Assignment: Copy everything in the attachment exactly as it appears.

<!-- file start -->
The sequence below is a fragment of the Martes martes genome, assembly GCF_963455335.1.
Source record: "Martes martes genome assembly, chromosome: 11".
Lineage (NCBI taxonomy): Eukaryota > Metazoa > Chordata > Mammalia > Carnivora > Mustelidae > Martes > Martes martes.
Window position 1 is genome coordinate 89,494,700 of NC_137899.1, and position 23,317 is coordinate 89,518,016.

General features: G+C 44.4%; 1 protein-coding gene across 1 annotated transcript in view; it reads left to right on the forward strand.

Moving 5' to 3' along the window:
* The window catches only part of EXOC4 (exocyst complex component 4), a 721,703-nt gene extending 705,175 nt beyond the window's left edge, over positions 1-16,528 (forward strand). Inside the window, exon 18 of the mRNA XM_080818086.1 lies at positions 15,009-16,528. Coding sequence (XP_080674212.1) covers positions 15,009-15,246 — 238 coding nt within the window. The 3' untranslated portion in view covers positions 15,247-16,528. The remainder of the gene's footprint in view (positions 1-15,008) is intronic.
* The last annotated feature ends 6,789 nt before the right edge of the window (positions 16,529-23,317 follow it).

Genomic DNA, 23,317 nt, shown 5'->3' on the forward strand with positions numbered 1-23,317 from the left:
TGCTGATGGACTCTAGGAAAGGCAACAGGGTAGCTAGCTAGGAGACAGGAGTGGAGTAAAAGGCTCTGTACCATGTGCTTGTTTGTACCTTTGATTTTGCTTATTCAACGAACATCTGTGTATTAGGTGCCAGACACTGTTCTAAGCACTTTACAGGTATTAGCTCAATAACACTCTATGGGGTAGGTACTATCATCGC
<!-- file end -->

The sequence below is a fragment of the Martes martes genome, assembly GCF_963455335.1.
Source record: "Martes martes genome assembly, chromosome: 11".
Lineage (NCBI taxonomy): Eukaryota > Metazoa > Chordata > Mammalia > Carnivora > Mustelidae > Martes > Martes martes.
Window position 1 is genome coordinate 89,494,700 of NC_137899.1, and position 23,317 is coordinate 89,518,016.

General features: G+C 44.4%; 1 protein-coding gene across 1 annotated transcript in view; it reads left to right on the forward strand.

Moving 5' to 3' along the window:
* The window catches only part of EXOC4 (exocyst complex component 4), a 721,703-nt gene extending 705,175 nt beyond the window's left edge, over positions 1-16,528 (forward strand). Inside the window, exon 18 of the mRNA XM_080818086.1 lies at positions 15,009-16,528. Coding sequence (XP_080674212.1) covers positions 15,009-15,246 — 238 coding nt within the window. The 3' untranslated portion in view covers positions 15,247-16,528. The remainder of the gene's footprint in view (positions 1-15,008) is intronic.
* The last annotated feature ends 6,789 nt before the right edge of the window (positions 16,529-23,317 follow it).

Genomic DNA, 23,317 nt, shown 5'->3' on the forward strand with positions numbered 1-23,317 from the left:
TGCTGATGGACTCTAGGAAAGGCAACAGGGTAGCTAGCTAGGAGACAGGAGTGGAGTAAAAGGCTCTGTACCATGTGCTTGTTTGTACCTTTGATTTTGCTTATTCAACGAACATCTGTGTATTAGGTGCCAGACACTGTTCTAAGCACTTTACAGGTATTAGCTCAATAACACTCTATGGGGTAGGTACTATCATCGC